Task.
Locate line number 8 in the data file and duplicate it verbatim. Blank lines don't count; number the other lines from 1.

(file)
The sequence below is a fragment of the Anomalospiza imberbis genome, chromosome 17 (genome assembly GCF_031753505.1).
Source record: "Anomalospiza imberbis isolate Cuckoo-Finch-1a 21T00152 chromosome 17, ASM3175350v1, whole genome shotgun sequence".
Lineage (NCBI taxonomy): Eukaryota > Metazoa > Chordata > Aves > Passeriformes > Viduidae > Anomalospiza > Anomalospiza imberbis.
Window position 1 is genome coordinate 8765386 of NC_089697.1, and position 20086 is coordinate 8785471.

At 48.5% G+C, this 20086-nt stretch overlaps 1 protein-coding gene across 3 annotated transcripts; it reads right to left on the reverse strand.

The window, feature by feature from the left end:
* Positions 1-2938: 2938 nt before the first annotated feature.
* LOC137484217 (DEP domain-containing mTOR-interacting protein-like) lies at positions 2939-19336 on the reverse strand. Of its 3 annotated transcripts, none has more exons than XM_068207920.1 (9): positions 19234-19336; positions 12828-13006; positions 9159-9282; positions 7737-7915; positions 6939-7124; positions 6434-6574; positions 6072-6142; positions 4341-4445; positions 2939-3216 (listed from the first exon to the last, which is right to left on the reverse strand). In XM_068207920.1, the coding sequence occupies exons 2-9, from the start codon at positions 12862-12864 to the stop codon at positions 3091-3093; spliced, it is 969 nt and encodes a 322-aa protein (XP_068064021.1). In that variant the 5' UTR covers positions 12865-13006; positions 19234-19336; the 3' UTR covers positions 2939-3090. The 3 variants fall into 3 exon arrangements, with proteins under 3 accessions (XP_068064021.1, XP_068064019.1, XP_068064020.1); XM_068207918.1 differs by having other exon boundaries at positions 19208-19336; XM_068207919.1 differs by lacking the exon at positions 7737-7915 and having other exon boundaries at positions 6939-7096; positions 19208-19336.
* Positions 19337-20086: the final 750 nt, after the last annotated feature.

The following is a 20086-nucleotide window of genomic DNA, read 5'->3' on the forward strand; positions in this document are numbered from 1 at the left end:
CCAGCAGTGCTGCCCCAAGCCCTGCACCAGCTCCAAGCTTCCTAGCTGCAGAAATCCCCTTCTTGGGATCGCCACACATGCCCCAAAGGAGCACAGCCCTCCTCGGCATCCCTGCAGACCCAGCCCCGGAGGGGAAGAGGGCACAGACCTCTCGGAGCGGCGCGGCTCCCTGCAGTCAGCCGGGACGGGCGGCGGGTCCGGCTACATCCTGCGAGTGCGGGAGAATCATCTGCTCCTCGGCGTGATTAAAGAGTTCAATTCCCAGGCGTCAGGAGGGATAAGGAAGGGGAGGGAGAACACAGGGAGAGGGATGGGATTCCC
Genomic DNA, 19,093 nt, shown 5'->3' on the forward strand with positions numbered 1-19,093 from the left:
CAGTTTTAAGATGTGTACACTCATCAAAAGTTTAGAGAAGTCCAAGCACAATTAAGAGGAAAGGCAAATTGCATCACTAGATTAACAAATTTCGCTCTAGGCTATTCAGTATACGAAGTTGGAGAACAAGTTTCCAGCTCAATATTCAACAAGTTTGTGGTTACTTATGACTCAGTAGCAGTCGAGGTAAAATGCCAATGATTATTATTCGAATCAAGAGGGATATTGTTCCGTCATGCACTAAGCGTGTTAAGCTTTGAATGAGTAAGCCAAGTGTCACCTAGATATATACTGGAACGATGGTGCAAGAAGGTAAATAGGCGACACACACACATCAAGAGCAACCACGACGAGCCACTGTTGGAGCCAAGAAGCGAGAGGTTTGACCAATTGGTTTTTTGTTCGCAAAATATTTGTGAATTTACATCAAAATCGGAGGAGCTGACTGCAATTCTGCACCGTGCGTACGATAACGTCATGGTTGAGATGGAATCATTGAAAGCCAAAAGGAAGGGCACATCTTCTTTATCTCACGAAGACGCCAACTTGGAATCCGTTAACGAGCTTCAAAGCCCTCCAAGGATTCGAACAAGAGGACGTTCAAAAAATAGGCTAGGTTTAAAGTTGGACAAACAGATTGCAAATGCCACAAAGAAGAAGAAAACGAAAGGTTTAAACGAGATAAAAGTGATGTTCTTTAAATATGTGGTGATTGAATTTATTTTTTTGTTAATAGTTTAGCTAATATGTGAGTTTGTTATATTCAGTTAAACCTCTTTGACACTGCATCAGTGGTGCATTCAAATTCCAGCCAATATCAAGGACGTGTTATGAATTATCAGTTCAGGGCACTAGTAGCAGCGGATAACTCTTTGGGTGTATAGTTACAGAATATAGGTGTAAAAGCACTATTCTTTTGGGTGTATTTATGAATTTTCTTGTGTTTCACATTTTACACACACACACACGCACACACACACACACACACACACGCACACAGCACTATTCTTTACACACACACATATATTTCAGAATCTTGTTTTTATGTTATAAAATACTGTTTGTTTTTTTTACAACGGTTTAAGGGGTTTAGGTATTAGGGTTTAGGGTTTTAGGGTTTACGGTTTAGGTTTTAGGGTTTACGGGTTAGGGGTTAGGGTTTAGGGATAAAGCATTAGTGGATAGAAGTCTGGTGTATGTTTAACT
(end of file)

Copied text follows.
* LOC137484217 (DEP domain-containing mTOR-interacting protein-like) lies at positions 2939-19336 on the reverse strand. Of its 3 annotated transcripts, none has more exons than XM_068207920.1 (9): positions 19234-19336; positions 12828-13006; positions 9159-9282; positions 7737-7915; positions 6939-7124; positions 6434-6574; positions 6072-6142; positions 4341-4445; positions 2939-3216 (listed from the first exon to the last, which is right to left on the reverse strand). In XM_068207920.1, the coding sequence occupies exons 2-9, from the start codon at positions 12862-12864 to the stop codon at positions 3091-3093; spliced, it is 969 nt and encodes a 322-aa protein (XP_068064021.1). In that variant the 5' UTR covers positions 12865-13006; positions 19234-19336; the 3' UTR covers positions 2939-3090. The 3 variants fall into 3 exon arrangements, with proteins under 3 accessions (XP_068064021.1, XP_068064019.1, XP_068064020.1); XM_068207918.1 differs by having other exon boundaries at positions 19208-19336; XM_068207919.1 differs by lacking the exon at positions 7737-7915 and having other exon boundaries at positions 6939-7096; positions 19208-19336.